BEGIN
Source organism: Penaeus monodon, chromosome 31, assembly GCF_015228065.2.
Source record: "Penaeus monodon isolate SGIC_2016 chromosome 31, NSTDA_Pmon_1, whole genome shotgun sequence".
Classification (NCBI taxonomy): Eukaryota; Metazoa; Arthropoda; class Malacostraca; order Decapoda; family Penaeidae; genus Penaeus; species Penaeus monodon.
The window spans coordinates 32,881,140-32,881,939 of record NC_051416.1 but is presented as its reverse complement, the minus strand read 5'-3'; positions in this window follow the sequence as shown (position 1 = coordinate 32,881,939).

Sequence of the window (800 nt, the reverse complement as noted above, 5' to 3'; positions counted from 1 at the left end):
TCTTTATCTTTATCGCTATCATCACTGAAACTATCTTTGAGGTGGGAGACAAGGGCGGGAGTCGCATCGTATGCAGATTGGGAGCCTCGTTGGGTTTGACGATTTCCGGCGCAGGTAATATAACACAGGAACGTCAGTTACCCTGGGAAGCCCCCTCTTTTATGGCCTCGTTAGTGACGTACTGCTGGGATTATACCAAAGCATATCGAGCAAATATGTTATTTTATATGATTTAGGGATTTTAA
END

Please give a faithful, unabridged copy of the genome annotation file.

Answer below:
Source organism: Penaeus monodon, chromosome 31, assembly GCF_015228065.2.
Source record: "Penaeus monodon isolate SGIC_2016 chromosome 31, NSTDA_Pmon_1, whole genome shotgun sequence".
Classification (NCBI taxonomy): Eukaryota; Metazoa; Arthropoda; class Malacostraca; order Decapoda; family Penaeidae; genus Penaeus; species Penaeus monodon.
The window spans coordinates 32,881,140-32,881,939 of record NC_051416.1 but is presented as its reverse complement, the minus strand read 5'-3'; positions in this window follow the sequence as shown (position 1 = coordinate 32,881,939).

Sequence of the window (800 nt, the reverse complement as noted above, 5' to 3'; positions counted from 1 at the left end):
TCTTTATCTTTATCGCTATCATCACTGAAACTATCTTTGAGGTGGGAGACAAGGGCGGGAGTCGCATCGTATGCAGATTGGGAGCCTCGTTGGGTTTGACGATTTCCGGCGCAGGTAATATAACACAGGAACGTCAGTTACCCTGGGAAGCCCCCTCTTTTATGGCCTCGTTAGTGACGTACTGCTGGGATTATACCAAAGCATATCGAGCAAATATGTTATTTTATATGATTTAGGGATTTTAA